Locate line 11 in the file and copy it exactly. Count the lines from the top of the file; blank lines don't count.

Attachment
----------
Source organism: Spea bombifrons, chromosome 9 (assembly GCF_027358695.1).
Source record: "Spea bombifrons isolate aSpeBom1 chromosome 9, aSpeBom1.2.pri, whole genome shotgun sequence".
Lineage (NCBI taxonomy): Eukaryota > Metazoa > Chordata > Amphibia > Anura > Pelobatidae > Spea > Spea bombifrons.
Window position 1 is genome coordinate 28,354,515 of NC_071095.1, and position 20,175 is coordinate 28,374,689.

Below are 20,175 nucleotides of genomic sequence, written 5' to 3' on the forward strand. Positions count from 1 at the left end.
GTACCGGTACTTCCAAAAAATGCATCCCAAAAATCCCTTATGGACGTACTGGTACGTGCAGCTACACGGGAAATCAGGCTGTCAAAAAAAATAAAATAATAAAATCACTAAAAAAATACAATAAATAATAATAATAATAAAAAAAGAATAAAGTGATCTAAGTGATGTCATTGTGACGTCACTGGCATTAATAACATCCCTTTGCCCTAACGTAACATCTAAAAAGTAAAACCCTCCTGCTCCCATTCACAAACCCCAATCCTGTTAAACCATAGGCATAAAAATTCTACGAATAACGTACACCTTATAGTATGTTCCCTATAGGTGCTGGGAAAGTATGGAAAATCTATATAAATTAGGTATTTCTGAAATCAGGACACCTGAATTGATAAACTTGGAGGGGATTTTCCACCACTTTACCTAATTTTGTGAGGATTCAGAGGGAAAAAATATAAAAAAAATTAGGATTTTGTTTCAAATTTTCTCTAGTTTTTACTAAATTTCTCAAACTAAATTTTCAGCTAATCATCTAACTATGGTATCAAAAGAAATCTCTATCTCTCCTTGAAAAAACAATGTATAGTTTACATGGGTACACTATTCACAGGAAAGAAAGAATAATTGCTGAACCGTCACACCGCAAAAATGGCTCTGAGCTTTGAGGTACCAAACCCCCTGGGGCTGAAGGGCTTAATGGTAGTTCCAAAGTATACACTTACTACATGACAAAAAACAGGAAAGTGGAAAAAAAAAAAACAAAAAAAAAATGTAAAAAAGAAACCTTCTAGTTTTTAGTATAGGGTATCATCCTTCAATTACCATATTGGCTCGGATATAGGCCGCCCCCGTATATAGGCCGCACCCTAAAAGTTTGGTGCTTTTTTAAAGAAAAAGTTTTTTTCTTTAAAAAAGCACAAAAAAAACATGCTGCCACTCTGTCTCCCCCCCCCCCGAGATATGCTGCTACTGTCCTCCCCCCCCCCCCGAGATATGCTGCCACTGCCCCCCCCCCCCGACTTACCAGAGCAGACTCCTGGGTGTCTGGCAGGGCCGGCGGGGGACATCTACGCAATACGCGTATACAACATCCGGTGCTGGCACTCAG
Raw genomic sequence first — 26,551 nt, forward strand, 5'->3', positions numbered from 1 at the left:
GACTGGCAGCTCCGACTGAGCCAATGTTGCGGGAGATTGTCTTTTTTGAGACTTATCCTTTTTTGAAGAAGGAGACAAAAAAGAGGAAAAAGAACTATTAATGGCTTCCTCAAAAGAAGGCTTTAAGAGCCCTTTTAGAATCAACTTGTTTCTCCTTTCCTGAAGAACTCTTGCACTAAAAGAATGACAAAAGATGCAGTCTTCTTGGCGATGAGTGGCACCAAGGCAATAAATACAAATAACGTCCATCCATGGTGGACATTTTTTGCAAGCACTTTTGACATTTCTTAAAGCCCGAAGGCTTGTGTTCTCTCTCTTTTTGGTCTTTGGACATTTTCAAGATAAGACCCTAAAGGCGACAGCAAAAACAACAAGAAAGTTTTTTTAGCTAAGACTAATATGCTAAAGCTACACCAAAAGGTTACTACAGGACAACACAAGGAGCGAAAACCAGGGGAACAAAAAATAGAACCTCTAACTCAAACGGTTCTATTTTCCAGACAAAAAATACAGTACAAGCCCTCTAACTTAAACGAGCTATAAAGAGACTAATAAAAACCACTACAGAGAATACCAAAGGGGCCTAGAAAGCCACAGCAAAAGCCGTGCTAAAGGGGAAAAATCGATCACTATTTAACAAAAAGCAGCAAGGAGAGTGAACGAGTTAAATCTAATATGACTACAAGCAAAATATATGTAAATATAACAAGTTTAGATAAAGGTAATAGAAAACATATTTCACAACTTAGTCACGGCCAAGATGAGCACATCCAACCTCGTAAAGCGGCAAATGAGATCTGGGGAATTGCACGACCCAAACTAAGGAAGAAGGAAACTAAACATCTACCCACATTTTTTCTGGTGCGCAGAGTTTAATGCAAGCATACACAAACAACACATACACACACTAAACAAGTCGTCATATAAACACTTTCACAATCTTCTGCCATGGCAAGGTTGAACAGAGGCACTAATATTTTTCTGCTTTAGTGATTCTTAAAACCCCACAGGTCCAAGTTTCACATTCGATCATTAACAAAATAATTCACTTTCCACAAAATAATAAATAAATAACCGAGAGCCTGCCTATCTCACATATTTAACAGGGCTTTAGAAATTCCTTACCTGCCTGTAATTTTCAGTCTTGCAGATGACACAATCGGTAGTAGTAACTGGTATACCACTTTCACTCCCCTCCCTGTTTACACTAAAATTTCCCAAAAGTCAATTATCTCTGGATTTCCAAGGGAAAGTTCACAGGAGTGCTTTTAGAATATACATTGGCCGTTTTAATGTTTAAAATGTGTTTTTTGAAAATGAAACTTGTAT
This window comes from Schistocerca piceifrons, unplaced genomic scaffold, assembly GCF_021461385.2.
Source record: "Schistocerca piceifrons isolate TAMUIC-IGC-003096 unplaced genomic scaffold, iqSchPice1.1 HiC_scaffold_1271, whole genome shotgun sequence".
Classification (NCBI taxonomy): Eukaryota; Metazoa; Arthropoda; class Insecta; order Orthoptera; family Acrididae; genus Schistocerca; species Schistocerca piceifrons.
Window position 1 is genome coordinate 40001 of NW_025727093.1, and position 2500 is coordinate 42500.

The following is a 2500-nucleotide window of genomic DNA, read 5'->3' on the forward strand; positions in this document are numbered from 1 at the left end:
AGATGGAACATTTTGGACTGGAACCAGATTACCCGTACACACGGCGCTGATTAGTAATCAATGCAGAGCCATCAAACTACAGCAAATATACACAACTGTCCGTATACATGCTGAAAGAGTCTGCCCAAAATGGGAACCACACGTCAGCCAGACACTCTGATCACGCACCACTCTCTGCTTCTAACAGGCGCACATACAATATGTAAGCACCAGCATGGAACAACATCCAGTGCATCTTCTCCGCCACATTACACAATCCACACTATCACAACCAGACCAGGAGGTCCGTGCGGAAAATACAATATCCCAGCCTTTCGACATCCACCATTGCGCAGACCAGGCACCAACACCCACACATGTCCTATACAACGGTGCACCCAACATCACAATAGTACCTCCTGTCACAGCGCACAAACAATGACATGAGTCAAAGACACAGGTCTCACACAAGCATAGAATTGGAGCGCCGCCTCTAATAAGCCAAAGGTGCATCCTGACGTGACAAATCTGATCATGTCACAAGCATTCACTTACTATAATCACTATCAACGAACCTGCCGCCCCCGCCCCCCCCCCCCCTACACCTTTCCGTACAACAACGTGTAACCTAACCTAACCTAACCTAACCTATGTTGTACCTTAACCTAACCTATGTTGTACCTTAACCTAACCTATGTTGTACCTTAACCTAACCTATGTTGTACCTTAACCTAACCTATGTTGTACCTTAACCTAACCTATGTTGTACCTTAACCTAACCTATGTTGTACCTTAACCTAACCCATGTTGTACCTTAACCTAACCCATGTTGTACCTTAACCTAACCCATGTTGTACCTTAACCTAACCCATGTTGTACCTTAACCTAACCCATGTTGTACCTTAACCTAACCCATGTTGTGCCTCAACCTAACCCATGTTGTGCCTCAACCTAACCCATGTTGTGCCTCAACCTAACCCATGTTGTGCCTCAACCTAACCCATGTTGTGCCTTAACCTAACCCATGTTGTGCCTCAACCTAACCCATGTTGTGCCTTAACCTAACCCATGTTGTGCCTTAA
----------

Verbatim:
Classification (NCBI taxonomy): Eukaryota; Metazoa; Arthropoda; class Insecta; order Orthoptera; family Acrididae; genus Schistocerca; species Schistocerca piceifrons.